Almost a year after introducing Graph Search, Facebook announced it’ll finally start rolling the feature out to all members who have selected UK English as their language over the coming weeks.
First launched in a limited preview for U.S. members in January, Graph Search allows you and your customers to use simple phrases to search for people, places, and much more. This encourages individuals to be more specific with their searches, for example, “dentists my friends like” or “music liked by runners.”
Business owners have been encouraged to prepare for Graph Search by making sure that your name, category, vanity URL, and About section details are all accurate and up to date. Graph Search results also recently began including status updates, comments, and posts, meaning post quality and frequency should be considered as well.
According to Facebook, the UK rollout will be gradual, allowing the company to collect feedback and make necessary changes. Members with the required language settings might not see Graph Search immediately, whereas the U.S. English rollout was completed this past August.
Currently, one of the best uses brands can make of Graph Search is getting a better understanding of your audience by conducting queries about the details of a Page’s fans. This helps you keep tabs on the demographics of the people who Like your brand, which is necessary when deciding what type of content to deliver.
Today, Google launches a new product called ‘Helpouts‘, a new website that allows users to get in touch with experts and pay them for services over video chat. Google sees it being used for things like cooking tips, home repair, guitar lessons, and even healthcare.
Announced last August, the service is now live with a small set of partners, including Weight Watchers, Sephora, and One Medical. That list is limited by design — for now, Google is vetting anybody that wants to offer Helpout services with a full background check and keeping the categories of services offered relatively short.
The video chat services will be offered in a wide range of prices — from free with volunteers up to $20 per hour or more. Users will be able to rate the experts they work with and said experts will have a few tools to block users (should it come to that). Google gets a 20% cut and is offering a money-back guarantee if things don’t work out.
This 20% cut might help explain why this service, which is largely based on the cross-platform Hangouts tool, is only available on the web and on Android — Google has not yet decided whether or how to deal with Apple’s own App Store policies and margins. The website for Hangouts looks very much like a one-off custom version of Google+, and even shares some of the same Hangouts on Air features that have been baked into that product. Each expert has a landing page where users can schedule a future Helpout or start one immediately. Users are identified with their public Google+ profiles — so each party knows who is calling, but nothing is posted publicly to Google+. If both parties agree, a Helpout chat can be saved for later review.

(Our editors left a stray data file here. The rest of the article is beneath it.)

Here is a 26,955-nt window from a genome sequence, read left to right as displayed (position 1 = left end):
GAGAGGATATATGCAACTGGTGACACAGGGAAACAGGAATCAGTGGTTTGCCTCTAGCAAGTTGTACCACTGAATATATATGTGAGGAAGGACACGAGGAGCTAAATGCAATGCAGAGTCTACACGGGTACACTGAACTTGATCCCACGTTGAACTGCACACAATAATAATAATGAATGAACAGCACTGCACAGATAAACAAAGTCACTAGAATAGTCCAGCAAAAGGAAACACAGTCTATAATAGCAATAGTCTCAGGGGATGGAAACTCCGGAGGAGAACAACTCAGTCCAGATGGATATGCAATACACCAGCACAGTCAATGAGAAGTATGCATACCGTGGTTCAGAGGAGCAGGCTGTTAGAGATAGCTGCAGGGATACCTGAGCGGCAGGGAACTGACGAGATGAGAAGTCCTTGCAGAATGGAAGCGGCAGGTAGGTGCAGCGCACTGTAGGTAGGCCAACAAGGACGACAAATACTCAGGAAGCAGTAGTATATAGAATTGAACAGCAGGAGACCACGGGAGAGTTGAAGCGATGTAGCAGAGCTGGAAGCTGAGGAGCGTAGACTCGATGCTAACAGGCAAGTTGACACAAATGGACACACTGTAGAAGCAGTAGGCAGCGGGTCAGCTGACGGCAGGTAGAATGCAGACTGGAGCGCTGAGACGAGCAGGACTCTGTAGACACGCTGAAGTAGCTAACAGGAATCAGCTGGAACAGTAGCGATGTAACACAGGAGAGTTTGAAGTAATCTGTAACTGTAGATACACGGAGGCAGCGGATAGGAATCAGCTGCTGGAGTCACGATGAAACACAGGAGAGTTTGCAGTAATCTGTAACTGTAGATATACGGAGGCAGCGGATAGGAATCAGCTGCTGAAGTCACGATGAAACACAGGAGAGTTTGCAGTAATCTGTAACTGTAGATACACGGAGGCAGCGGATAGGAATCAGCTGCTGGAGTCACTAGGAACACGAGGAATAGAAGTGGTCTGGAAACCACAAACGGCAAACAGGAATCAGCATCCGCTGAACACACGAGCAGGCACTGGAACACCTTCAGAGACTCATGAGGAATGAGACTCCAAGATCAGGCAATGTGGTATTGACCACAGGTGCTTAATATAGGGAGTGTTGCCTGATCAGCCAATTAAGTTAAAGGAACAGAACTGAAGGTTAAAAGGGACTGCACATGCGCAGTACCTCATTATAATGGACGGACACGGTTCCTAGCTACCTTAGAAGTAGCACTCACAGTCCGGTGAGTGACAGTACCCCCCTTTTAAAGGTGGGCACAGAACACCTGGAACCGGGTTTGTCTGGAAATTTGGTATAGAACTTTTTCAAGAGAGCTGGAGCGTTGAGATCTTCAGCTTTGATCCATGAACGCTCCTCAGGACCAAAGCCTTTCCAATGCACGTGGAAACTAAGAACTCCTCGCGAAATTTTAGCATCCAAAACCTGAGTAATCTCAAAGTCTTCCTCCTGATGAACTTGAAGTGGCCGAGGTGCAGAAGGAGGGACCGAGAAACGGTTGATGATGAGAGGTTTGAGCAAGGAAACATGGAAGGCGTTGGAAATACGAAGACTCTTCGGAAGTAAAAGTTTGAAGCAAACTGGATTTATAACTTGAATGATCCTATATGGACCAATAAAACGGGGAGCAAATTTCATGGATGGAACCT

As huge fans of Google+ and Google products we’ve been keen to see Helpouts and believe it’ll be a great service for those looking for a personal service when it comes to specific, possibly quick-fix, issues. We applied to be a provider on this service when it was first announced and have been invited to sign up, so watch this space!
[Source: CNN; Tech Crunch; The Verge; Google Helpouts]
Looking to sell the case for social media to your boss? The Digital Insights infographic below covers all the latest social Media facts, figures, numbers and statistics of 2013 which can help you sell the case for social media.
Some of the most fascinating facts are mentioned here-
74% of marketers believe Facebook is important for their lead generation strategy.
28% of Retweets on Twitter are due to inclusion of “please RT!”.
40% of marketers use Google+, 70% desire to learn more and 67% plan to increase Google+ activities.
42% update their profile information regularly on LinkedIn.
Every second 8000 users like some or other photo on Instagram.
Twitter’s fastest growing demographic is 55-64 year olds.
80% of total Pinterest’s pins are re-pins.
4.2 billion people use mobile device to access social media sites.
Social media generates almost double the marketing leads of trade show, telemarketing, daily mail, or PPC.
This week Google announced a number of updates and new features for its Google+ platform. We bring you a summary of what you need to know…
Custom URLs are now rolling out to almost everyone. If you don’t see the option yet on your Google+ profile or Google+ Page, don’t worry: Google says it is expanding availability throughout the week.
For those who don’t know what custom URLs (also called vanity URLs) are, here’s quick example. Currently, your Google+ will be a long, arduous series of numbers, e.g. plus.google.com/u/0/106743928610778916/. When offered a custom URL, you can change it to something that’s easier to share (and remember). Mine, for example, is now google.com/+DanielHoney and the Honey Digital page is google.com/+Honey-Digital.
Google first started testing custom URLs back in the middle of August 2012. About a week later, the company started notifying individuals and brands with verified accounts, but then it largely stopped expanding the feature. Now that’s finally changing.
If your profile meets the following criteria, Google+ will let you claim a custom URL:
Has a profile photo, and
Has at least 10 followers, and
Has an account that’s at least 30 days old.
At the same time, brands and businesses that have a linked website or a verified local business can claim a custom URL for their Google+ page as well. If you fall into either of these categories, you’ll want to read more about link and verification over at the Google+ Help Center.
Once you meet the eligibility criteria and Google prepares your custom URL, you can just visit your Google+ profile or Google+ page to begin the claiming process. Until then, you’ll just have to wait patiently, probably playing with all the other Google+ features that rolled out today.
Photo & Video